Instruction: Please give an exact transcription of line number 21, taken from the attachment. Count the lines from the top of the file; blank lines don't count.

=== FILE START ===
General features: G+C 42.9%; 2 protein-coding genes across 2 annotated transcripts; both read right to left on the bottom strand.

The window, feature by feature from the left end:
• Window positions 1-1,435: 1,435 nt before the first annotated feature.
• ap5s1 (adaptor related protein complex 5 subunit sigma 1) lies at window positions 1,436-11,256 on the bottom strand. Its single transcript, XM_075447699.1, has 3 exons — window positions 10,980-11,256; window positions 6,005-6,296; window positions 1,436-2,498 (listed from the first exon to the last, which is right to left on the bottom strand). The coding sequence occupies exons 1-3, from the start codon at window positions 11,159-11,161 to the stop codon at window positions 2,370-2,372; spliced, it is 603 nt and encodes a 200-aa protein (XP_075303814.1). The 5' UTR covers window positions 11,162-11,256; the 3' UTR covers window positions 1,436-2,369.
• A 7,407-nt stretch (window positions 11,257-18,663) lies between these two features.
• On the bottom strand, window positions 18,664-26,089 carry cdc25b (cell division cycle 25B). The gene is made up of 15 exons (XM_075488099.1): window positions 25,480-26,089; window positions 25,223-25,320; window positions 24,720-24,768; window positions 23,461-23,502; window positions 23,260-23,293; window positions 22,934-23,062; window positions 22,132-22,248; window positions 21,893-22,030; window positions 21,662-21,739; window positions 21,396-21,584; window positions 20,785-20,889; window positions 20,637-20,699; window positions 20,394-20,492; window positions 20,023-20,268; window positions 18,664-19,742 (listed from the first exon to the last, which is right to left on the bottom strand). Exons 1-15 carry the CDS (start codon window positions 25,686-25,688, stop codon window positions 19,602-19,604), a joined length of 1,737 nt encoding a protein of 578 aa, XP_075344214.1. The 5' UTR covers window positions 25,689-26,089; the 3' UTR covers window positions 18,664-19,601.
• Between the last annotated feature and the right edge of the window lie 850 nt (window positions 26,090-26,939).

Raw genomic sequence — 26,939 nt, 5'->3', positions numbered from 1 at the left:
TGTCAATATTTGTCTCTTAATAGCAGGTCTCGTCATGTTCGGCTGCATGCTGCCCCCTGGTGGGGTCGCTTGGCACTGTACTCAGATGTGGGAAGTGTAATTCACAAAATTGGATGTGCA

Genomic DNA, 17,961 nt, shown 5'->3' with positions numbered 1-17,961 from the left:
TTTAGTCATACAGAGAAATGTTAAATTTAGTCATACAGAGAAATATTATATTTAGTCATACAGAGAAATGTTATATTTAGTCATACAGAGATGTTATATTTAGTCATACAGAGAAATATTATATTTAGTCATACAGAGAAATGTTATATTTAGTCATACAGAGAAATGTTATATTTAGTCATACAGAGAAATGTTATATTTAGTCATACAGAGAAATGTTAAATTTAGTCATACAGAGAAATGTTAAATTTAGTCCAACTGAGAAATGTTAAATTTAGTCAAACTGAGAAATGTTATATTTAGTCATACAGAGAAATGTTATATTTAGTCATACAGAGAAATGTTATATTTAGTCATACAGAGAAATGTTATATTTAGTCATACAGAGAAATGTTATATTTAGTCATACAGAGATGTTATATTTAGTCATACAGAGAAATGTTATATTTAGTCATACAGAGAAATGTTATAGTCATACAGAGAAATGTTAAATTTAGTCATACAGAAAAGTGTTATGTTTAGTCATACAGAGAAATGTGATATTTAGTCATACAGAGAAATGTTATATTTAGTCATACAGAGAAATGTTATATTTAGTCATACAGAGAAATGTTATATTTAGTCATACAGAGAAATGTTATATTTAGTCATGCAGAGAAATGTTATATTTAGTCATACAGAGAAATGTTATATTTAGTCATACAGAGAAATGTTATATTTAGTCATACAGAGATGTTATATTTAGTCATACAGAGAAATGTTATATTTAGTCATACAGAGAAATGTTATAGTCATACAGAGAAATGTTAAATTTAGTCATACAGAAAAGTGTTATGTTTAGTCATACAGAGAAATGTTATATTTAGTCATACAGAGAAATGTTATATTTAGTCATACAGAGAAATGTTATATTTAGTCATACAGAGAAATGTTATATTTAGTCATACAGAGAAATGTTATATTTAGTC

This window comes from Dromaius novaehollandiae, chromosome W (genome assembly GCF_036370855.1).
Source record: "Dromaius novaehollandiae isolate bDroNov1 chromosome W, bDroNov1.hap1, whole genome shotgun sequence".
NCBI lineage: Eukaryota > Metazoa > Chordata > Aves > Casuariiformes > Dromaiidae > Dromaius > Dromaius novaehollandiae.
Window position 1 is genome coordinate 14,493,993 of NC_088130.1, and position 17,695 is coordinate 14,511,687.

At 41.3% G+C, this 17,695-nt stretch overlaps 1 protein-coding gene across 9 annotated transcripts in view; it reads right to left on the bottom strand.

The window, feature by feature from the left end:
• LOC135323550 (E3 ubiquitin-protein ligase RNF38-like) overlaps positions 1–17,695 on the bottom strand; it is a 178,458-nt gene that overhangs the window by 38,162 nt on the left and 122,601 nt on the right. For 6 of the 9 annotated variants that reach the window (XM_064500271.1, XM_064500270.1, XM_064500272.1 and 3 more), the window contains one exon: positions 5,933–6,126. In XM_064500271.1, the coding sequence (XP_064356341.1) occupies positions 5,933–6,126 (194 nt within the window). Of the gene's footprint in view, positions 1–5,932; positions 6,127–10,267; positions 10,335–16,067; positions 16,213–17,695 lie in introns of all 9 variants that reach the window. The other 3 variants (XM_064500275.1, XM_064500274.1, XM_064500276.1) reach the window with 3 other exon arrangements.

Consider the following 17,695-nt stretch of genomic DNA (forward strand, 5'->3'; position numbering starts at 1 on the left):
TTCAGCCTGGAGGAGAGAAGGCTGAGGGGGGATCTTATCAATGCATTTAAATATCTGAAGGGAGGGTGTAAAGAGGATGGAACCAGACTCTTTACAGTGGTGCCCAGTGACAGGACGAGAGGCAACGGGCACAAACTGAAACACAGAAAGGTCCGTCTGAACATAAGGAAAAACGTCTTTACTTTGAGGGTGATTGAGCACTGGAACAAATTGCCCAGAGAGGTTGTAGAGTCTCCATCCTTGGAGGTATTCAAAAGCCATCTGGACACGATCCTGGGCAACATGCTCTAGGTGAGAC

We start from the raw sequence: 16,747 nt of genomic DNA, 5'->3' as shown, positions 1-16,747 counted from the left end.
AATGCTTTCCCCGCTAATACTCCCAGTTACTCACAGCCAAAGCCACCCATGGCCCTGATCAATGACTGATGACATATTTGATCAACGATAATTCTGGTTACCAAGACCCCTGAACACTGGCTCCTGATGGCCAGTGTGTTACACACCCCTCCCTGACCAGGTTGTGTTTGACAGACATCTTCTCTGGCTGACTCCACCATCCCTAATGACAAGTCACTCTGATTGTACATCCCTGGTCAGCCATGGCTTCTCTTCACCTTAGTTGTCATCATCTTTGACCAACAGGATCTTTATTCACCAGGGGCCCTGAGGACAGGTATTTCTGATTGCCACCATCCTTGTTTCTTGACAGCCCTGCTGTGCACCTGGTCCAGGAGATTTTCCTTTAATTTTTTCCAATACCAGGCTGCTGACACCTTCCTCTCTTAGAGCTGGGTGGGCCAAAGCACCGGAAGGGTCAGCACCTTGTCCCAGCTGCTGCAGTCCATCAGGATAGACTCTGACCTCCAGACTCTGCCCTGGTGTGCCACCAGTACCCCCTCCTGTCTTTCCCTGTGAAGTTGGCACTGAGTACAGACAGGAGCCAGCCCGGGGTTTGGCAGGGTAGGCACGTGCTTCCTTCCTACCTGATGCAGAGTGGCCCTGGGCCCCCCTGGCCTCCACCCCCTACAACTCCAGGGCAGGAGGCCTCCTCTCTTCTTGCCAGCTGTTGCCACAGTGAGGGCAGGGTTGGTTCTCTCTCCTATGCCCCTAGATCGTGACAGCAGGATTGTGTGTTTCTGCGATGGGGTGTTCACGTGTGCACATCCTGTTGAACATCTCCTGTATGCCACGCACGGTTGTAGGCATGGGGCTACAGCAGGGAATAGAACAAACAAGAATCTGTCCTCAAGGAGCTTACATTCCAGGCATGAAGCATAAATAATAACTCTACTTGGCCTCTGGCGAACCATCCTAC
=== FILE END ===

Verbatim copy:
We start from the raw sequence: 16,747 nt of genomic DNA, 5'->3' as shown, positions 1-16,747 counted from the left end.